I think at the same price point digital wins. There has been so much trickle down into lower priced units that even cheap digital sounds good these days. For convenience digital is also a no brainer.
However, there is a fast approching point of low return with digital. With analogue you have the potential to exceed digital, but at a higher cost. And also with analogue it seems that the more you go up the chain the better it gets. There almost doesn't seem to be a point price wise where there isn't an incremental improvement (IMO).
"And also with analogue it seems that the more you go up the chain the better it gets. There almost doesn't seem to be a point price wise where there isn't an incremental improvement
Analog playback involves electromechanical machinery, the quality of which, relies heavily on very precise parts tolerances. As long as a part milled to .001 spec sounds better than .01 and .0001 sounds better than .001, it will always be possible to improve an analog playback system just by spending more on precision parts and fitting, IMO.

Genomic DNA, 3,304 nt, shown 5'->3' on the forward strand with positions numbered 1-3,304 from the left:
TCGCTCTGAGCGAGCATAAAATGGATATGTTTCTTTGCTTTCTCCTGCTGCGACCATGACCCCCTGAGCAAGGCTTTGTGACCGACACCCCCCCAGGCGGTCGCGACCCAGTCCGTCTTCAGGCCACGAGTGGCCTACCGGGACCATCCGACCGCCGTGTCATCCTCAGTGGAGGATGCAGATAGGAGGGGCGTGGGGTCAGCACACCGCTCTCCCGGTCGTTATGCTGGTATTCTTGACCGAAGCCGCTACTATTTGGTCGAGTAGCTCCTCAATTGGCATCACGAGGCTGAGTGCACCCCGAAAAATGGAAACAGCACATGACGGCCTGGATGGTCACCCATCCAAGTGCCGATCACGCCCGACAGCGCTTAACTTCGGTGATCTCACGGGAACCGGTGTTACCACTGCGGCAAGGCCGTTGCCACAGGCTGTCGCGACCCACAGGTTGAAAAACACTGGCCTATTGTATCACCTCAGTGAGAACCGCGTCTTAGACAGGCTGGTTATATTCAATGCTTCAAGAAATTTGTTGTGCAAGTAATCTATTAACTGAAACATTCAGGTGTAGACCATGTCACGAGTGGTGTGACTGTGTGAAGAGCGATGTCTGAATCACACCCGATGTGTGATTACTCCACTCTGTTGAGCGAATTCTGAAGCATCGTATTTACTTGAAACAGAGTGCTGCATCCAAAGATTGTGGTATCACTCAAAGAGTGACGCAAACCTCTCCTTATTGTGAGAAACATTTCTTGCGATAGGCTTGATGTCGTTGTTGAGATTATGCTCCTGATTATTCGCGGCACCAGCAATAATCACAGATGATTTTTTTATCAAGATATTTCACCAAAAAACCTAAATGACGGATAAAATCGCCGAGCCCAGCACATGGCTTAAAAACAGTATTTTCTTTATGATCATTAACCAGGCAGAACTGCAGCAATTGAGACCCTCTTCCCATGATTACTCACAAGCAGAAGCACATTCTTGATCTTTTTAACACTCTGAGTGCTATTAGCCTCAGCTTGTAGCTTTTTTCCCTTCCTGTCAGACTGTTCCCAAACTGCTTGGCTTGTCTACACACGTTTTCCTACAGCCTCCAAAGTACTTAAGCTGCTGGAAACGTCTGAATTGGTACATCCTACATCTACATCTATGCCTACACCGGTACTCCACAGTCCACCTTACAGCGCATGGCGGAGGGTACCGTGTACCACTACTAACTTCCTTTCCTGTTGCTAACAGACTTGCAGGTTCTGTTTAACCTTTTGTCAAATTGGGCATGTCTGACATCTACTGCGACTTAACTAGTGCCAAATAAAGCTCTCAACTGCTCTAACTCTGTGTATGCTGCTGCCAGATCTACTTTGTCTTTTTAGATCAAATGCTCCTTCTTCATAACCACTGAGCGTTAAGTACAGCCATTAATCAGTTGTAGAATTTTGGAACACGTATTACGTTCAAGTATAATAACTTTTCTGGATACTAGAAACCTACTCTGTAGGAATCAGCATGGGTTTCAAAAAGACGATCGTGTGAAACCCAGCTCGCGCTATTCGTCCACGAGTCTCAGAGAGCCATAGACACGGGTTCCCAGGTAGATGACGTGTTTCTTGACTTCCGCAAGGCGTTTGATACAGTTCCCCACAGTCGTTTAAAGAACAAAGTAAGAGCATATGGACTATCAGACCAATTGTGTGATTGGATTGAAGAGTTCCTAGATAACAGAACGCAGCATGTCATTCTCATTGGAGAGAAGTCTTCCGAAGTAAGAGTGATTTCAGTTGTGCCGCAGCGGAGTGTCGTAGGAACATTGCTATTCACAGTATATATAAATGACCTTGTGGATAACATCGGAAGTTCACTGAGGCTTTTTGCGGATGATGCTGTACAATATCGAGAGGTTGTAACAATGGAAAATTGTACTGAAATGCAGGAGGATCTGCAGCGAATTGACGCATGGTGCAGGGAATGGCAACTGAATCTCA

The Clearaudio Innovation turntables start at $7500 and go up to $15000. It's not clear to me exactly which Clearaudio TT this is, as they have an Innovation line and a Master Reference TT, but I don't see a "Master Innovation" table on their site. So that might have been an even more expensive table. The Master Reference is $28k.
The Aesthethix Rhea starts at $4k and the Signature is $7500.
So before we even get into arm and cartridge, this was a 5 figure system analog system.
Which is why I'm amused by the responses that somewhere out there, over the rainbow, there's an analog system that will best any digital system.
There is nothing wrong with being a high end analog lover. Fantastic sound. But, for myself, digital is it. Basically I'm talking non vinyl/tape. I've heard people say"analog is making a comeback with younger people". Maybe true...but 99% is for the "cool" factor, not sonic reasons. Reading the audio boards for years, many get disappointed with new produced vinyl quality (even the big priced version). I've read posts where people talk about returning vinyl regularly. I cannot say analog has better sound. I have yet to hear a TT set up that beats the best digital. But, I have not heard a TT set up and system over $10,000. The system in question I did hear sounded fabulous. But the CD version of the same material, sounded better.
There`s nothing out of hand with this thread. Those who have compared both formats and prefer digital are just as valid as your preference for analogue. Your opinion is no better or more informed than theirs,nor is yours any less.There are`nt any absolutes, simply choice. Neither "blows the other away" IMO.
" could see myself owning a pair of Stella speakers, but I don't think I have enough organs to sell to pay the bill. I doubt my wife would be willing to chip in..."